Passports utilize a system of “stamps” representing different achievements or credentials users earn. These stamps can include holding a certain number of GTC tokens, having a specific number of Twitter followers, making GitHub contributions, or participating in DAO governance decisions.
By accumulating stamps in their Passport, users can demonstrate their expertise, involvement, and credibility to others within the Gitcoin community.
To mitigate fake Gitcoin proposals from being circulated on Snapshot, the “Gating who can make Gitcoin proposals on Snapshot” proposal aims to gate how future proposals are put forth by limiting submissions to Gitcoin Passports with a high accumulation of stamps. Gitcoin Passports with stamps representing 1000 Twitter followers or holdings of 100 GTC tokens (equivalent to $109.00) will be allowed to submit proposals exclusively.
Threat to Decentralization or Commitment to Authenticity?
Implementing Gitcoin Passports with stringent stamp criteria for exclusive proposal submissions can centralize the Gitcoin DAO. By setting specific passport thresholds, the DAO effectively limits the pool of individuals participating in the proposal submission process.
Such an approach may favor DAO members with existing social influence or financial resources, and marginlaize members who could make valuable contributions but may not meet the specified requirements of 1000 Twitter followers or a minimum holding of 100 GTC tokens.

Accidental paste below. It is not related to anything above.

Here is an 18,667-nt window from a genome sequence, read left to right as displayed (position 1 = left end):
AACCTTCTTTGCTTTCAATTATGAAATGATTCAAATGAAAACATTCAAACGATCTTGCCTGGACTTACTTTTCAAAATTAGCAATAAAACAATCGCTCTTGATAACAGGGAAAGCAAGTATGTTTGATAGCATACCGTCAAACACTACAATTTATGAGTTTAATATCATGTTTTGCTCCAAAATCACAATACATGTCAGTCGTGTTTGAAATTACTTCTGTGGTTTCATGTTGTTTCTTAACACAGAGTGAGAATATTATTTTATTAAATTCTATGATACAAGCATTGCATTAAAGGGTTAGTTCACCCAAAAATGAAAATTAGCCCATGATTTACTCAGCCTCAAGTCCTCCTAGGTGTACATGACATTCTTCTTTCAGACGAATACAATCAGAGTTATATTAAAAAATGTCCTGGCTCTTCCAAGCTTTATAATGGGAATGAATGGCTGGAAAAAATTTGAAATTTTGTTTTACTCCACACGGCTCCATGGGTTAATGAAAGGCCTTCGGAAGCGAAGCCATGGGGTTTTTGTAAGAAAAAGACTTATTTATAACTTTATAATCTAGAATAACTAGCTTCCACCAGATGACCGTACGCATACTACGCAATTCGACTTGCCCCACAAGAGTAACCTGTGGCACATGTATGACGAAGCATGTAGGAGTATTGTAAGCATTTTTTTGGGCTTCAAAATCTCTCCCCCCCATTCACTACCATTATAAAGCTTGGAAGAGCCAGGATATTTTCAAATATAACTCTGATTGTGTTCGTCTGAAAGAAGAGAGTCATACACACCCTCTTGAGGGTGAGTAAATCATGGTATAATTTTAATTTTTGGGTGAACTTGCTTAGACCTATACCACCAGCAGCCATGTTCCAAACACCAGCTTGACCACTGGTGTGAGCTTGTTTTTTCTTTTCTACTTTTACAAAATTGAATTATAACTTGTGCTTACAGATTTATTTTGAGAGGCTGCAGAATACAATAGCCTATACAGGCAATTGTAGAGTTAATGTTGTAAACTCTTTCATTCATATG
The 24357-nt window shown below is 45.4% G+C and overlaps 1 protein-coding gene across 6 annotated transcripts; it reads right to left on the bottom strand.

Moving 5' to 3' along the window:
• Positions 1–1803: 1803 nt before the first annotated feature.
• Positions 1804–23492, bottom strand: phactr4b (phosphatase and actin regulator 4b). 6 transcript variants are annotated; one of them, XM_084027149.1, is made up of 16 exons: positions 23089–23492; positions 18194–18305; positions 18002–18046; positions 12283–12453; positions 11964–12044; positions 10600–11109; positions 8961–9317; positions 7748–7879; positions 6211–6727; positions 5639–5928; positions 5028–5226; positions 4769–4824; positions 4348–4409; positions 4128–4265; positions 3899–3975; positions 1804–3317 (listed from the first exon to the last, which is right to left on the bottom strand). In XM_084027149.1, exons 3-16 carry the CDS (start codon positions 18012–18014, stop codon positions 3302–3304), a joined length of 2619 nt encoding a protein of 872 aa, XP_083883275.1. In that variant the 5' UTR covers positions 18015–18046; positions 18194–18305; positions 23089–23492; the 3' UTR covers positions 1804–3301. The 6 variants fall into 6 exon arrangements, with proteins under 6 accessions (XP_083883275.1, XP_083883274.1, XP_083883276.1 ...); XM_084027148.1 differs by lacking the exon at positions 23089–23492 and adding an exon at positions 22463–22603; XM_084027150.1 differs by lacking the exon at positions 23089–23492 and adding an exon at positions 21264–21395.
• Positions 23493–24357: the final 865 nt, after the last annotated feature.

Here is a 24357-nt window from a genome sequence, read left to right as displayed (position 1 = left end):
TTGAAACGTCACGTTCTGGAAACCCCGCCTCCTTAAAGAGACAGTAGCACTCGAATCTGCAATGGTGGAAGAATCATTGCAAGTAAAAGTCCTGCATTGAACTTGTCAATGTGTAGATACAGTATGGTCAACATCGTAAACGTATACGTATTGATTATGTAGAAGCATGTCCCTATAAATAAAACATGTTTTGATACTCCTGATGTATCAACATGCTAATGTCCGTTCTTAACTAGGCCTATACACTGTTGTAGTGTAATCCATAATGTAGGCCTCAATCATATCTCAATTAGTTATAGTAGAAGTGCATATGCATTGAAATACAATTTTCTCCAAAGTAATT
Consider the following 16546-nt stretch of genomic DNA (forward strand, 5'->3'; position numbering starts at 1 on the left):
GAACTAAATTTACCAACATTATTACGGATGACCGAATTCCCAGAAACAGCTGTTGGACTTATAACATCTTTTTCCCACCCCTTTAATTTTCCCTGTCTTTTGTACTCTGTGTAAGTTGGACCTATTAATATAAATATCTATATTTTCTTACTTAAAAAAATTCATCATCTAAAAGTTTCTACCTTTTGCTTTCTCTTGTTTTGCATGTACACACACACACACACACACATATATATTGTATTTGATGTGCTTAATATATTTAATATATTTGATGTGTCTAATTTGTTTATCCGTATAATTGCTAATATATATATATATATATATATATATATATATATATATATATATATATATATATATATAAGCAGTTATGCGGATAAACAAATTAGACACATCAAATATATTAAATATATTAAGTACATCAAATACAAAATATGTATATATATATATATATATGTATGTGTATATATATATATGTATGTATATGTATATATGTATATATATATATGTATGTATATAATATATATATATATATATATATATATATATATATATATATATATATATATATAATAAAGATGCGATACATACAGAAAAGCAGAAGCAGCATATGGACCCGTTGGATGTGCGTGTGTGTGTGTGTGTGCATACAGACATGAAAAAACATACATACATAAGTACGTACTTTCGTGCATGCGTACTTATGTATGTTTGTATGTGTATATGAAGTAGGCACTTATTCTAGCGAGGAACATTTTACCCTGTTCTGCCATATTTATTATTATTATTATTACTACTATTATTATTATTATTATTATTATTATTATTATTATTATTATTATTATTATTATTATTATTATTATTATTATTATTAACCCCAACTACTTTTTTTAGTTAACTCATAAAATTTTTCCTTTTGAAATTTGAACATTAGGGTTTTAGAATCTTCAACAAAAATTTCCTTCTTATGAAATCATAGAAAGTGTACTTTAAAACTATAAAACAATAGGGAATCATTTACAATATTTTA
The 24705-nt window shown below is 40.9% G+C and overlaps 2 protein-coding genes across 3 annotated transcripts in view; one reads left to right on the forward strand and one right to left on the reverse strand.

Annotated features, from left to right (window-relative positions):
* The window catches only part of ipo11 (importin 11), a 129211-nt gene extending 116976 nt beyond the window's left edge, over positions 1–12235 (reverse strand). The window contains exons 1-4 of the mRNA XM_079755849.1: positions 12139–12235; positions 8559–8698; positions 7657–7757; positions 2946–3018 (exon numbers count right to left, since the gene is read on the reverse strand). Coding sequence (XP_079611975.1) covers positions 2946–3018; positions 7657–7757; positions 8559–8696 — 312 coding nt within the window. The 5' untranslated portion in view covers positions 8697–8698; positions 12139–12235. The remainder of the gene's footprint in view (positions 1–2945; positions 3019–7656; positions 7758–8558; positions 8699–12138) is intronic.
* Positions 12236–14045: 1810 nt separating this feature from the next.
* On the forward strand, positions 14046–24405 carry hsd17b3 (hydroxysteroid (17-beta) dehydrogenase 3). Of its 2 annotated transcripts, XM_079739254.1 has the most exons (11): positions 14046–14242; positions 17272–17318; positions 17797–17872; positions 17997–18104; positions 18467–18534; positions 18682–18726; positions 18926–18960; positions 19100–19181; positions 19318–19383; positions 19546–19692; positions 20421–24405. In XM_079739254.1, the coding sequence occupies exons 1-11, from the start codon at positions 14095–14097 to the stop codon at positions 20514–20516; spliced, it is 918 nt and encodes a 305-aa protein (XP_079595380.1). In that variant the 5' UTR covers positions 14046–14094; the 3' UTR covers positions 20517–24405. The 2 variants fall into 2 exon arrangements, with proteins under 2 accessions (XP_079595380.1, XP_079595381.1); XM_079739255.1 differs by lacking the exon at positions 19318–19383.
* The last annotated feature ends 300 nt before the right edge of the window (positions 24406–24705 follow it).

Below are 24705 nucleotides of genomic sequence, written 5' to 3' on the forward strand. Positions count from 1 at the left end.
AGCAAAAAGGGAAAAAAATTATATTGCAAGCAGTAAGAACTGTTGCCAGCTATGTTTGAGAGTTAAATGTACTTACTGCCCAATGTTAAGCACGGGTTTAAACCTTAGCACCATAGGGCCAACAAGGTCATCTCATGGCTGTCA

This concentration of power in the hands of a select few with higher follower counts, or significant token holdings contradicts the principles of decentralization that Web3 technology and blockchain ecosystems aim to uphold. However, while these requirements may introduce some centralization concerns, they can also serve to ensure a level of member credibility.
By setting passport stamp thresholds, the Gitcoin DAO can filter out fake or scam proposals, ensuring that submitted proposals come from DAO members who have demonstrated commitment to the ecosystem.
Furthermore, by emphasizing the importance of Twitter followers and GTC token holdings, the Gitcoin DAO may attract individuals who have already established themselves as active participants and supporters of the platform. Whci fosters a sense of community and loyalty among those who meet the requirements, as they are more likely to have a deeper understanding of the Gitcoin protocol and its objectives.
In this way, the specific criteria for proposal submissions could contribute to a more engaged and dedicated community within the Gitcoin DAO.